Dale Carnegie knew that the key to being a good conversationalist lies in being a good listener. In his landmark book, “How to Win Friends and Influence People,” he tells the story of meeting a distinguished botanist at a dinner party given by J.W. Greenberg, the New York book publisher:
I had never talked to a botanist before, and I found him fascinating. I literally sat on the edge of my chair and listened while he spoke of hashish and Luther Burbank and indoor gardens and told me astonishing facts about the humble potato. I have a small indoor garden of my own—and he was good enough to tell me how to solve some of my problems.
As I said, we were at a dinner party. There must have been a dozen other guest there; but I violated all the canons of courtesy, ignored everyone else, and talked for hours to the botanist.
Midnight came. I said good night to everyone and departed. The botanist then turned to our host and paid me several flattering compliments. I was “most stimulating.” I was this and I was that; and he ended up by saying I was a “most interesting conversationalist.”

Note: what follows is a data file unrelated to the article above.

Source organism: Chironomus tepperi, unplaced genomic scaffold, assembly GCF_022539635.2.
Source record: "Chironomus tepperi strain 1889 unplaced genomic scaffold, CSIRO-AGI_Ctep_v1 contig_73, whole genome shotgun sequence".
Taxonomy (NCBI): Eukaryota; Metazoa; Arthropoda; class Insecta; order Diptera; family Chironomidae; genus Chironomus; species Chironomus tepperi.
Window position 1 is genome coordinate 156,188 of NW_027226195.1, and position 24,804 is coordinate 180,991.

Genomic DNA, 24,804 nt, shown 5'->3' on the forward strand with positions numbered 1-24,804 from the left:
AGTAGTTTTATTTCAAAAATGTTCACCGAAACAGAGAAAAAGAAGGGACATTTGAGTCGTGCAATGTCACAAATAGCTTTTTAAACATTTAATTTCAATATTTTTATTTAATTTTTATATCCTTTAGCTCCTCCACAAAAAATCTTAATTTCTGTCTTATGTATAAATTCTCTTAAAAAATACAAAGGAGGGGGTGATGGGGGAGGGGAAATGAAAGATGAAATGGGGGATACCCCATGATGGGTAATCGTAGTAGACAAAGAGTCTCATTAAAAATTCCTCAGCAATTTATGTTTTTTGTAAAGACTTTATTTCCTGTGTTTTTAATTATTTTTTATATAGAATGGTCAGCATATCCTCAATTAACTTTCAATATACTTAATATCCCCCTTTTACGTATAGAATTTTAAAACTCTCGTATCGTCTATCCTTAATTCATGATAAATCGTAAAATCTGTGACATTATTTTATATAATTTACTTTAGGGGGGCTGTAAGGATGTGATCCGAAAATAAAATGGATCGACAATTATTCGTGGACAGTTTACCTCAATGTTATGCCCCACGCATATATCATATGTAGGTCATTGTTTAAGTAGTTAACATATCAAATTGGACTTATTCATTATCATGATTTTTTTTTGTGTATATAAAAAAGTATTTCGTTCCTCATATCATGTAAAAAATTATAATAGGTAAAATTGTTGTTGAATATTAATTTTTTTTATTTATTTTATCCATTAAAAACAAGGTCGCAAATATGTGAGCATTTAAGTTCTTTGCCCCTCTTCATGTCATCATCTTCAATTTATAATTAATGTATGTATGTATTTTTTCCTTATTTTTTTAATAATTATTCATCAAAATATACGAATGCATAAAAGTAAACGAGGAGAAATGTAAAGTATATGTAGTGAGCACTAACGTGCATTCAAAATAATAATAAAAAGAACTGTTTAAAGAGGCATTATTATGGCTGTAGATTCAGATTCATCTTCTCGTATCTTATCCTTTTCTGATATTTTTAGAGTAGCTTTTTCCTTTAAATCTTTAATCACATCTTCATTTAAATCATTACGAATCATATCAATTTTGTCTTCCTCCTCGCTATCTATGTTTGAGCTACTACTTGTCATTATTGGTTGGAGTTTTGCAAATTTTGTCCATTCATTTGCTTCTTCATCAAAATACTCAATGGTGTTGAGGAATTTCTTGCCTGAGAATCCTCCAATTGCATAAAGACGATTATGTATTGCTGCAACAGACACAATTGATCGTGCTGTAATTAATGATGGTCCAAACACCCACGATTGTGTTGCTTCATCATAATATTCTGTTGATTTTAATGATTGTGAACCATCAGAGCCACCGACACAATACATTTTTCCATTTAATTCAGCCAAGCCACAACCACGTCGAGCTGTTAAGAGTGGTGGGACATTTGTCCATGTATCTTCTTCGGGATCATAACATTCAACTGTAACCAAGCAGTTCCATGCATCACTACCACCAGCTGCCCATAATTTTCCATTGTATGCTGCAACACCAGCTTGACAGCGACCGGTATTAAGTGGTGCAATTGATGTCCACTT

An interesting conversationalist? I? Why, I had said hardly anything at all. I couldn’t have said anything if I had wanted to without changing the subject, for I don’t know any more about botany than I know about the anatomy of a penguin. But I had done this: I had listened intently. I had listened because I was genuinely interested. And he felt it. Naturally that pleased him. That kind of listening is one of the highest compliments we can pay to anyone.
I told him I had been immensely entertained and instructed—and I had. I told him I wished that I had his knowledge—and I do. I told him that I should love to wander the fields with him—and I should. I told him I must see him again—and I must.
And so I had him thinking of me as a good conversationalist when, in reality, I had been merely a good listener and encouraged him to talk.
Always remember that the person you’re talking to is a hundred times more interested in himself or herself and his or her wants and problems than he or she is in you and your problems. Think of that the next time you start a conversation and simply take an active interest in what the other person is saying.
Here’s some more information about this important principle from your friends at Dale Carnegie Training of Central Ohio:
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